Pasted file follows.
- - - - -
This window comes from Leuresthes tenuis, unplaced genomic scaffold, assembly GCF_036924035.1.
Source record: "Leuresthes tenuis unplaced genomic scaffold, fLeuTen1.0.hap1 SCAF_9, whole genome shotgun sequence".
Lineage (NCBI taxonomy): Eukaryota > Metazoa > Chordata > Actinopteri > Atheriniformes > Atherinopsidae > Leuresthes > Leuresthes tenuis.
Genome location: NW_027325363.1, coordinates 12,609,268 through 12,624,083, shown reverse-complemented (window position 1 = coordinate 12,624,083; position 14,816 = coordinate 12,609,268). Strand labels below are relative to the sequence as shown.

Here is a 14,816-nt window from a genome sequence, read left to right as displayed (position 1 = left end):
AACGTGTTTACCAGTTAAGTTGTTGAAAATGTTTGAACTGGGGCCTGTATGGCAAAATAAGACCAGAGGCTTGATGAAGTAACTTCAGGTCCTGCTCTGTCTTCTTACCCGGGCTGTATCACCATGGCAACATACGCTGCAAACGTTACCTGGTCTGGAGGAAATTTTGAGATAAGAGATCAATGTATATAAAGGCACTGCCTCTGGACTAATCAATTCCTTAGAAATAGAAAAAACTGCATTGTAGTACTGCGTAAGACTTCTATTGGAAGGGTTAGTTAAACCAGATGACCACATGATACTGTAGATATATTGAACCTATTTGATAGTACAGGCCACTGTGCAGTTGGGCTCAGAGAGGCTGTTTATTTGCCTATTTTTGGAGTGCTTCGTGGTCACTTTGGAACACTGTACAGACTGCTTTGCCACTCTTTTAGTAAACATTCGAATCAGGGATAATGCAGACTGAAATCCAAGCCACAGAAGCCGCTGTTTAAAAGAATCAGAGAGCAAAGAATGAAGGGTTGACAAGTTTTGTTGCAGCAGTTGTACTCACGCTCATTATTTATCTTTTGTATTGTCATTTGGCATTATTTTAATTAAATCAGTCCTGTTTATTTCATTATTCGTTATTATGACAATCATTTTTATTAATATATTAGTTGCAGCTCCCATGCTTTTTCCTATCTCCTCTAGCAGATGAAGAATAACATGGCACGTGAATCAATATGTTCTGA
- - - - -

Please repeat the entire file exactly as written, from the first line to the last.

This window comes from Leuresthes tenuis, unplaced genomic scaffold, assembly GCF_036924035.1.
Source record: "Leuresthes tenuis unplaced genomic scaffold, fLeuTen1.0.hap1 SCAF_9, whole genome shotgun sequence".
Lineage (NCBI taxonomy): Eukaryota > Metazoa > Chordata > Actinopteri > Atheriniformes > Atherinopsidae > Leuresthes > Leuresthes tenuis.
Genome location: NW_027325363.1, coordinates 12,609,268 through 12,624,083, shown reverse-complemented (window position 1 = coordinate 12,624,083; position 14,816 = coordinate 12,609,268). Strand labels below are relative to the sequence as shown.

Here is a 14,816-nt window from a genome sequence, read left to right as displayed (position 1 = left end):
AACGTGTTTACCAGTTAAGTTGTTGAAAATGTTTGAACTGGGGCCTGTATGGCAAAATAAGACCAGAGGCTTGATGAAGTAACTTCAGGTCCTGCTCTGTCTTCTTACCCGGGCTGTATCACCATGGCAACATACGCTGCAAACGTTACCTGGTCTGGAGGAAATTTTGAGATAAGAGATCAATGTATATAAAGGCACTGCCTCTGGACTAATCAATTCCTTAGAAATAGAAAAAACTGCATTGTAGTACTGCGTAAGACTTCTATTGGAAGGGTTAGTTAAACCAGATGACCACATGATACTGTAGATATATTGAACCTATTTGATAGTACAGGCCACTGTGCAGTTGGGCTCAGAGAGGCTGTTTATTTGCCTATTTTTGGAGTGCTTCGTGGTCACTTTGGAACACTGTACAGACTGCTTTGCCACTCTTTTAGTAAACATTCGAATCAGGGATAATGCAGACTGAAATCCAAGCCACAGAAGCCGCTGTTTAAAAGAATCAGAGAGCAAAGAATGAAGGGTTGACAAGTTTTGTTGCAGCAGTTGTACTCACGCTCATTATTTATCTTTTGTATTGTCATTTGGCATTATTTTAATTAAATCAGTCCTGTTTATTTCATTATTCGTTATTATGACAATCATTTTTATTAATATATTAGTTGCAGCTCCCATGCTTTTTCCTATCTCCTCTAGCAGATGAAGAATAACATGGCACGTGAATCAATATGTTCTGA